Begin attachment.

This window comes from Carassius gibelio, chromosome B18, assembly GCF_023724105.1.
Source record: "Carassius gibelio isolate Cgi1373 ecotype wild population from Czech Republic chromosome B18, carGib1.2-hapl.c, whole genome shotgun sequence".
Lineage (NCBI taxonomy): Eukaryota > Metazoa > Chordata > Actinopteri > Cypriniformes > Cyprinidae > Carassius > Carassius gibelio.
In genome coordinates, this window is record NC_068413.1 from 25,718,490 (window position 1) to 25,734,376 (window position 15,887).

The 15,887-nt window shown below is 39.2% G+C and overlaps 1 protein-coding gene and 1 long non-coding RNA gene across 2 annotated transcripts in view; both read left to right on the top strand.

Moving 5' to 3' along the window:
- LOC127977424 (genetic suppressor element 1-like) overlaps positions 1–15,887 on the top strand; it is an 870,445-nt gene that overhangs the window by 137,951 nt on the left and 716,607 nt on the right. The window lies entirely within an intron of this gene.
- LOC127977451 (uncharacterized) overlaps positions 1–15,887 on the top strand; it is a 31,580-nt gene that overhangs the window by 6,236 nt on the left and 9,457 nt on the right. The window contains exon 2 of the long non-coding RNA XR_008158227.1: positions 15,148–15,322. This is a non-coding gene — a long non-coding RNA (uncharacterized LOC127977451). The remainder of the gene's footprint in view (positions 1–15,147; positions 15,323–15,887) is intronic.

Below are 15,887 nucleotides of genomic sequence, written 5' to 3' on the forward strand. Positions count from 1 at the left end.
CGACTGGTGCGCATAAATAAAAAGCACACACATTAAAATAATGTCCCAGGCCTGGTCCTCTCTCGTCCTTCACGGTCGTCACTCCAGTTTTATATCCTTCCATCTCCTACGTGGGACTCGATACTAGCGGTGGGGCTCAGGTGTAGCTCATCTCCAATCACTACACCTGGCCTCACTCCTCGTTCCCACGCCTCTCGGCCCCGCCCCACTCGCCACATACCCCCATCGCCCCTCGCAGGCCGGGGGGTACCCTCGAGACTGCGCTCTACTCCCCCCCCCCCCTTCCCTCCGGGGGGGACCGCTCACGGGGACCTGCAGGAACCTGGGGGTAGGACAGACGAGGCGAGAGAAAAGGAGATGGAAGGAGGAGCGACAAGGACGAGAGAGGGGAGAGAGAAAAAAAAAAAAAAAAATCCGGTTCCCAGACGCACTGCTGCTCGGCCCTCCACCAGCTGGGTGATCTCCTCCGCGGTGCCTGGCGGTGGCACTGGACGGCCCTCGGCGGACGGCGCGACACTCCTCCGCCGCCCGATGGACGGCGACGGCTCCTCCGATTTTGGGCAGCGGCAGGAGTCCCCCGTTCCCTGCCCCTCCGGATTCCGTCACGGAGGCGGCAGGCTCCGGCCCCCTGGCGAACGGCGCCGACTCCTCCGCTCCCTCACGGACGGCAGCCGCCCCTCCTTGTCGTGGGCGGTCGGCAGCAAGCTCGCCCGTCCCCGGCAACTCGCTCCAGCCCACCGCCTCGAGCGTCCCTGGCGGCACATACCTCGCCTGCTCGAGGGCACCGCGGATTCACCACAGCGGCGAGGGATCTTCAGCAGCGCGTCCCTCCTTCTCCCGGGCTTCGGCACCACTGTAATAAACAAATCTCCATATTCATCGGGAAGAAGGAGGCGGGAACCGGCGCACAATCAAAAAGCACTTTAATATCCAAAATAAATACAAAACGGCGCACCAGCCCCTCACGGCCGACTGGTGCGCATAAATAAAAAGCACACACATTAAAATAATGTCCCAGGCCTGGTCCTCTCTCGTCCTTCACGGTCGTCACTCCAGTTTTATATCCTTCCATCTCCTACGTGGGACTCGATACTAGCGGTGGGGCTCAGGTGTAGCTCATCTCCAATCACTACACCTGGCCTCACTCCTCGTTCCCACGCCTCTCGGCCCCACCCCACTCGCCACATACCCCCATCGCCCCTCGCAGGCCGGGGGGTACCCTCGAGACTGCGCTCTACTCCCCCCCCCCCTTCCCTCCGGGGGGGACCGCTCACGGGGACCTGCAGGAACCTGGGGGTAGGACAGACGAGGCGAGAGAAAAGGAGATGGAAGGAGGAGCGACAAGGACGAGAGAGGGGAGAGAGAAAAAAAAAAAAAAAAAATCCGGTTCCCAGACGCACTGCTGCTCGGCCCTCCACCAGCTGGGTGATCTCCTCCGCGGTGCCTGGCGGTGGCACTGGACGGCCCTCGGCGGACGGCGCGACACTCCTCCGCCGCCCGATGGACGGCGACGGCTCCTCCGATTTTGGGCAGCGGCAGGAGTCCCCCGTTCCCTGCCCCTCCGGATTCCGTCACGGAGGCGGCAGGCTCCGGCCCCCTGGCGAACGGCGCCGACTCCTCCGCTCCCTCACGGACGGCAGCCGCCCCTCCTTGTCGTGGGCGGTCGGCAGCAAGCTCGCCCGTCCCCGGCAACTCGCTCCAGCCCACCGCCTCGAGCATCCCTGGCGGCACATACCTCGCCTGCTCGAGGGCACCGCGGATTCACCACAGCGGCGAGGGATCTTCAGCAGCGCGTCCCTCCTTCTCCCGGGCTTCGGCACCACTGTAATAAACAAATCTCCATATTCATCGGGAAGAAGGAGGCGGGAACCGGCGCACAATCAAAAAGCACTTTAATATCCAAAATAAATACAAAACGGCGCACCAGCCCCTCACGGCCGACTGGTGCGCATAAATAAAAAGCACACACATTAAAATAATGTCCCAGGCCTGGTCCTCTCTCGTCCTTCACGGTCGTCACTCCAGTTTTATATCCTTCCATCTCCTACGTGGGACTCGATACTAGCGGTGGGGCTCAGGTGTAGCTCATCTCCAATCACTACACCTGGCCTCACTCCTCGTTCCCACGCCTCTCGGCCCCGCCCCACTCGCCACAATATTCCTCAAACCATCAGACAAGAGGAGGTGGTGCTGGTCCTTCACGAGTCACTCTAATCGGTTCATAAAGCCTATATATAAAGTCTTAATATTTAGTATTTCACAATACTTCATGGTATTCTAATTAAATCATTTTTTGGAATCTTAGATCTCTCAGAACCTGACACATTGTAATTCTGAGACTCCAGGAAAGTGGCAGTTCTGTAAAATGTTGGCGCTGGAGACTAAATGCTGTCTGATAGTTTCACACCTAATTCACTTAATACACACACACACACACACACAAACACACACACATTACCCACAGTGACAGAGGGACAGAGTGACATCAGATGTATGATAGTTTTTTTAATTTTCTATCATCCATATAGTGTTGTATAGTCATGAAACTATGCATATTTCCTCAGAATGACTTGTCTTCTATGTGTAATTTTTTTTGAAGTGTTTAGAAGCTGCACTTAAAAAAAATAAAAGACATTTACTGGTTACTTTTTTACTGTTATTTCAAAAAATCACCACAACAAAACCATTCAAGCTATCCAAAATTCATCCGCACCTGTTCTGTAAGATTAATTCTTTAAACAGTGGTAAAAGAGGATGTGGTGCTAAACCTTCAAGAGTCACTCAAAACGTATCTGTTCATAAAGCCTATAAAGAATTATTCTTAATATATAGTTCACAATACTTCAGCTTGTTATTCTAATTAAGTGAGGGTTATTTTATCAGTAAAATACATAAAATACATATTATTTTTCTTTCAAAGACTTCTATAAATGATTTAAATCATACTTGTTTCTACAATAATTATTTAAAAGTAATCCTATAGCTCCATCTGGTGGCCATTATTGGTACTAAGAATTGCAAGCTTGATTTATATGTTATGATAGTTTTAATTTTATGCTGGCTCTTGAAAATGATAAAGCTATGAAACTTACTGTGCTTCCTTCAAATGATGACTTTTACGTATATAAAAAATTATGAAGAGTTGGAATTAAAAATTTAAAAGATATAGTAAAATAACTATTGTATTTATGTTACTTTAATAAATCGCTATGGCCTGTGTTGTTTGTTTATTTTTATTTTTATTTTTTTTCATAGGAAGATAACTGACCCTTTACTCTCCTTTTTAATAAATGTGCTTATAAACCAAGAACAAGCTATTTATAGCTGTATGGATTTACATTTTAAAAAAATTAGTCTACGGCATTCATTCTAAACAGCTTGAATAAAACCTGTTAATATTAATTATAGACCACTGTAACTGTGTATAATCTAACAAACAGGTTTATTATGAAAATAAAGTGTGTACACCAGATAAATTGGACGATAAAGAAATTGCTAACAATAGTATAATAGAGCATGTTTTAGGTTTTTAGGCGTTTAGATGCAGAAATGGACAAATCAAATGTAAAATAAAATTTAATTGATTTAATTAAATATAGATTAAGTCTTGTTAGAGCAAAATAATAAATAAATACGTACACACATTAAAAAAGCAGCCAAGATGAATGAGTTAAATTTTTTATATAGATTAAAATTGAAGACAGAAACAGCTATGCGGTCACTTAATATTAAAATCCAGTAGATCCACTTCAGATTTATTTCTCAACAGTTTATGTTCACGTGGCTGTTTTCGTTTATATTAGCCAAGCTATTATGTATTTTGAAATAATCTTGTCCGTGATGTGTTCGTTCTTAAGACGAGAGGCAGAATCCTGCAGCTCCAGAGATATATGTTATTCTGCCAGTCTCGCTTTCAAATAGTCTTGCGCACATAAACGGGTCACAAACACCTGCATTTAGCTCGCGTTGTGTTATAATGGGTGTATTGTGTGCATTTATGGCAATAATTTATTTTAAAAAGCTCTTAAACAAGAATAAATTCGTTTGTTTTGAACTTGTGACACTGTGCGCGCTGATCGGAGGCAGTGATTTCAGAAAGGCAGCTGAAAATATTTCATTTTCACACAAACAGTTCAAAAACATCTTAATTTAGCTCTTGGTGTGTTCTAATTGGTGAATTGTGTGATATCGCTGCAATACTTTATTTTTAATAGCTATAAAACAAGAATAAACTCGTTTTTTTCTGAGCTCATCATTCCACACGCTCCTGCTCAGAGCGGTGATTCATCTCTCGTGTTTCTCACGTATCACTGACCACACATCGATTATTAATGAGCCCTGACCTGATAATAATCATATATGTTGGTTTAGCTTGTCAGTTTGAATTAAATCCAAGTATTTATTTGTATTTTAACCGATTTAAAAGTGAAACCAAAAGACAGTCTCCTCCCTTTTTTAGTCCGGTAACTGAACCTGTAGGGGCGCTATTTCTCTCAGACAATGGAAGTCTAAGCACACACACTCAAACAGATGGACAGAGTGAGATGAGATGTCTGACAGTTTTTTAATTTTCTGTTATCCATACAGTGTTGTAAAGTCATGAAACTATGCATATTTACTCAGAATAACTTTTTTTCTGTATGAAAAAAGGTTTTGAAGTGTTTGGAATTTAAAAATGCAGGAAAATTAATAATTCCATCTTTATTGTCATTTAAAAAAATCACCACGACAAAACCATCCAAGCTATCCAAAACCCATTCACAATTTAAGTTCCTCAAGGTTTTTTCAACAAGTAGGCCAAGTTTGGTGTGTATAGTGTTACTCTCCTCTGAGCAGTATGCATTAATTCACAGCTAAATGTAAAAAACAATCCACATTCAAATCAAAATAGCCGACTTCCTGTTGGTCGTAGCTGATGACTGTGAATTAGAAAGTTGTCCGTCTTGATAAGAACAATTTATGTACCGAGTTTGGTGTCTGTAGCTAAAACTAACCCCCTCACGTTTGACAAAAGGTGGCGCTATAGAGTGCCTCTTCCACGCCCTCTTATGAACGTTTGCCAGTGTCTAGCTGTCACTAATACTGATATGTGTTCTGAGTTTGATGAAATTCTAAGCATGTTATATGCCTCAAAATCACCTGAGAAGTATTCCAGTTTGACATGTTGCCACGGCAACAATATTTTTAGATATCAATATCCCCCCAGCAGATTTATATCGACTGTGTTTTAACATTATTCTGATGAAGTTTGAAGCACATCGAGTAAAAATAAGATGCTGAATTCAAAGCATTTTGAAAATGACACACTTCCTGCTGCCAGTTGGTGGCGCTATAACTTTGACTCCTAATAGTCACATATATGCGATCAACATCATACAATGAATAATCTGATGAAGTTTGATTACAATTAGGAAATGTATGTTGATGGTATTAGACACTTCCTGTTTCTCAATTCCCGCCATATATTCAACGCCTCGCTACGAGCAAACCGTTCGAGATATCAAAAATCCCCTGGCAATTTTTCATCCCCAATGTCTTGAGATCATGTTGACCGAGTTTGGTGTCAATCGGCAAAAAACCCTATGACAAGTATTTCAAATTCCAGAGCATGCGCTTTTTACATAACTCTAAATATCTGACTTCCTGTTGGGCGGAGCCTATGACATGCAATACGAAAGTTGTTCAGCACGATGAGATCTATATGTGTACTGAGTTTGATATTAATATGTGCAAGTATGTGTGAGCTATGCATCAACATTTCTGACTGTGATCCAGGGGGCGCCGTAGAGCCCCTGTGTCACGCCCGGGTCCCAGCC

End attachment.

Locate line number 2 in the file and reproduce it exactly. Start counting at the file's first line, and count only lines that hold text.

Source record: "Carassius gibelio isolate Cgi1373 ecotype wild population from Czech Republic chromosome B18, carGib1.2-hapl.c, whole genome shotgun sequence".